And now presenting… Two FHS seniors will be presented at the Winter Ball

Two Frenship High School seniors will be formally presented as young ladies during a Winter Ball and Debutante Presentation put on by the Lubbock Symphony Guild.

To be eligible for the program, the girls had to participate in volunteer work with the Lubbock Symphony, primarily including usher services at performances of the symphony. They also painted childrens’ faces during the family symphony week.

Girls in the program must take part in lessons on manners and etiquette, as well.

Clare Hicks and Bailey Peterson, seniors at FHS, will be presented first at a tea on Sunday, then at the debutante ball on Feb. 5.

Peterson said she got involved in the debutante program because she watched her two older sisters take part.

“Both of my sisters got to, and it was fun for them,” said Peterson.

For Hicks, committing to the Lubbock Symphony Guild debutante program for three years was a pleasure. She played violin as a child and she said it is still her favorite sound. Even when she is not ushering for the symphony, she said she attends the concerts just to hear the music.

Peterson said she enjoyed each time she was able to usher at the symphony because she could hear the music.

“It really opened my eyes to what it was exactly,” said Peterson, adding that she had not been exposed to the symphony before her involvement with the debutante program.

Wearing the white dress and gloves and being presented will be fun, Peterson said, but it is just a part of the larger rite of passage, one of a few she’ll be taking part in this spring as graduation draws nearer.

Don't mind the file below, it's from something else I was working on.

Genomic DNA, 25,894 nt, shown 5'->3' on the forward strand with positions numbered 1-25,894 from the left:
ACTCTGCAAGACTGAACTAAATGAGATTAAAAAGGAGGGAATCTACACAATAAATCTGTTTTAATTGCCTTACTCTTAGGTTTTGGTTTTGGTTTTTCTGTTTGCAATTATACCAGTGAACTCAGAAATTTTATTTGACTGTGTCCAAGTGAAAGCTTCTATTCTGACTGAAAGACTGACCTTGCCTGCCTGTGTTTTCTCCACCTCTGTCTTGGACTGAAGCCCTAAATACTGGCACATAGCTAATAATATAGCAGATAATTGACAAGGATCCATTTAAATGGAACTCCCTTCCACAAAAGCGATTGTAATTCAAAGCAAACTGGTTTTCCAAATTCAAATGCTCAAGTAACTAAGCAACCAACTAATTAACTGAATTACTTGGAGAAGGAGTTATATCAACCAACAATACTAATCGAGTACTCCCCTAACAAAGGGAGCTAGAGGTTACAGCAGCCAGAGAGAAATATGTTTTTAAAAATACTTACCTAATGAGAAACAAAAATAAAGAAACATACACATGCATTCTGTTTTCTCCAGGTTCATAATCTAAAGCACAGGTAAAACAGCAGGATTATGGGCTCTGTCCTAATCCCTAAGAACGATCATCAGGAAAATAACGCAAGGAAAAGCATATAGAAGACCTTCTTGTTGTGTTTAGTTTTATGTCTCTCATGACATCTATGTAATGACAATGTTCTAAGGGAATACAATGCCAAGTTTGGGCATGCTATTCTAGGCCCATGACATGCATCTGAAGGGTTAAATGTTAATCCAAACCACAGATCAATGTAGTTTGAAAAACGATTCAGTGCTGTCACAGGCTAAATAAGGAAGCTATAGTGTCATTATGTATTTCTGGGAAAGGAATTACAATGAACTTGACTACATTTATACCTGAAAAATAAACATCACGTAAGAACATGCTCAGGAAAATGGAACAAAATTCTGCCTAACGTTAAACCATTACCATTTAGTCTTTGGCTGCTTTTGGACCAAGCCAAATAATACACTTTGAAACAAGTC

Being presented as a young lady means she has more responsibilities, and the things she does do not reflect as much on her parents, but on herself now. For instance, Peterson said, in the past, getting good grades was to please her parents.

“But now, it’s all for me. I get to plan my future,” said Peterson. “I get to plan my dreams, be on my own.”

Hicks said the debutante ball is just another sign that she is crossing a threshold into adulthood.

“It’s just making your own choices,” she said of her impending adulthood. “I’m ready to take that adventure.”

Taking part in the debutante program exposed both girls to more training in manners and etiquette.

“It definitely exposed me to the proper etiquette that you don’t get in normal life,” said Hicks. She hopes to attend Yale next fall, and she said learning some of those etiquette rules may help her in the Northeast.

“Even if I don’t end up going to Yale, I’ll probably go somewhere Northeast,” said Hicks.

Peterson said she already knew most of the manners lessons presented through the debutante program, but the rules on what to wear were very helpful.

“It taught me how to look professional,” said Peterson, adding that it will be helpful in future job interviews.

Girls involved in the symphony debs had to dress very conservatively, she said.

“We’re not allowed to wear strapless dresses to the symphony; if we did, we’d have to wear a shawl or a jacket over it. Very, very conservative,” she said. “You couldn’t show your toes, and you had to wear hose.”

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